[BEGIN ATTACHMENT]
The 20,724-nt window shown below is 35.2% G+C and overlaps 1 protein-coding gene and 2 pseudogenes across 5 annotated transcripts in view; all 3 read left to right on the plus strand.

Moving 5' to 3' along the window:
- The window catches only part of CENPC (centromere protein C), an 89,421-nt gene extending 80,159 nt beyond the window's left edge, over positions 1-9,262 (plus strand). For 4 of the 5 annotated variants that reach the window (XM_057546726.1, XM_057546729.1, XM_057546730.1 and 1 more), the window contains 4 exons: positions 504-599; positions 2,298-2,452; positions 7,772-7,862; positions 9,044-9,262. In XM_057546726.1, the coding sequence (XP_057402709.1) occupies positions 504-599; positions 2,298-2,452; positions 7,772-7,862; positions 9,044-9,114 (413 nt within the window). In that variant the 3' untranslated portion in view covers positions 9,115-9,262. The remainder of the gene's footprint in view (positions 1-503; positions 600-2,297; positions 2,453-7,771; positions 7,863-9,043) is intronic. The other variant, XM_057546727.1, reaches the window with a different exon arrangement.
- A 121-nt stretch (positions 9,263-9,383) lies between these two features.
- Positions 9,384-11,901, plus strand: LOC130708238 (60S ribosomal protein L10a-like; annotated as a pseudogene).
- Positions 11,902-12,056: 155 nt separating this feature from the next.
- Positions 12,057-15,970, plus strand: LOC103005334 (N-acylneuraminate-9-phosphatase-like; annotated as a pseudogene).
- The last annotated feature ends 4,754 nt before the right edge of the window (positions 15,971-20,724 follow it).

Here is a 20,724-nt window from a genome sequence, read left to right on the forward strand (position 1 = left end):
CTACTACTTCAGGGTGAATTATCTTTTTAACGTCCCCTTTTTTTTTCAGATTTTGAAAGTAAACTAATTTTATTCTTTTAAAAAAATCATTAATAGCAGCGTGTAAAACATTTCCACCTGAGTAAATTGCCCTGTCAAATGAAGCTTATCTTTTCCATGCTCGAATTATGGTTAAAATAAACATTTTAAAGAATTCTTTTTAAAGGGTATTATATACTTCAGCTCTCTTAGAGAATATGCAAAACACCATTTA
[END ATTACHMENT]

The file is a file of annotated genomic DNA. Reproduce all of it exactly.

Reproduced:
The 20,724-nt window shown below is 35.2% G+C and overlaps 1 protein-coding gene and 2 pseudogenes across 5 annotated transcripts in view; all 3 read left to right on the plus strand.

Moving 5' to 3' along the window:
- The window catches only part of CENPC (centromere protein C), an 89,421-nt gene extending 80,159 nt beyond the window's left edge, over positions 1-9,262 (plus strand). For 4 of the 5 annotated variants that reach the window (XM_057546726.1, XM_057546729.1, XM_057546730.1 and 1 more), the window contains 4 exons: positions 504-599; positions 2,298-2,452; positions 7,772-7,862; positions 9,044-9,262. In XM_057546726.1, the coding sequence (XP_057402709.1) occupies positions 504-599; positions 2,298-2,452; positions 7,772-7,862; positions 9,044-9,114 (413 nt within the window). In that variant the 3' untranslated portion in view covers positions 9,115-9,262. The remainder of the gene's footprint in view (positions 1-503; positions 600-2,297; positions 2,453-7,771; positions 7,863-9,043) is intronic. The other variant, XM_057546727.1, reaches the window with a different exon arrangement.
- A 121-nt stretch (positions 9,263-9,383) lies between these two features.
- Positions 9,384-11,901, plus strand: LOC130708238 (60S ribosomal protein L10a-like; annotated as a pseudogene).
- Positions 11,902-12,056: 155 nt separating this feature from the next.
- Positions 12,057-15,970, plus strand: LOC103005334 (N-acylneuraminate-9-phosphatase-like; annotated as a pseudogene).
- The last annotated feature ends 4,754 nt before the right edge of the window (positions 15,971-20,724 follow it).

Here is a 20,724-nt window from a genome sequence, read left to right on the forward strand (position 1 = left end):
CTACTACTTCAGGGTGAATTATCTTTTTAACGTCCCCTTTTTTTTTCAGATTTTGAAAGTAAACTAATTTTATTCTTTTAAAAAAATCATTAATAGCAGCGTGTAAAACATTTCCACCTGAGTAAATTGCCCTGTCAAATGAAGCTTATCTTTTCCATGCTCGAATTATGGTTAAAATAAACATTTTAAAGAATTCTTTTTAAAGGGTATTATATACTTCAGCTCTCTTAGAGAATATGCAAAACACCATTTA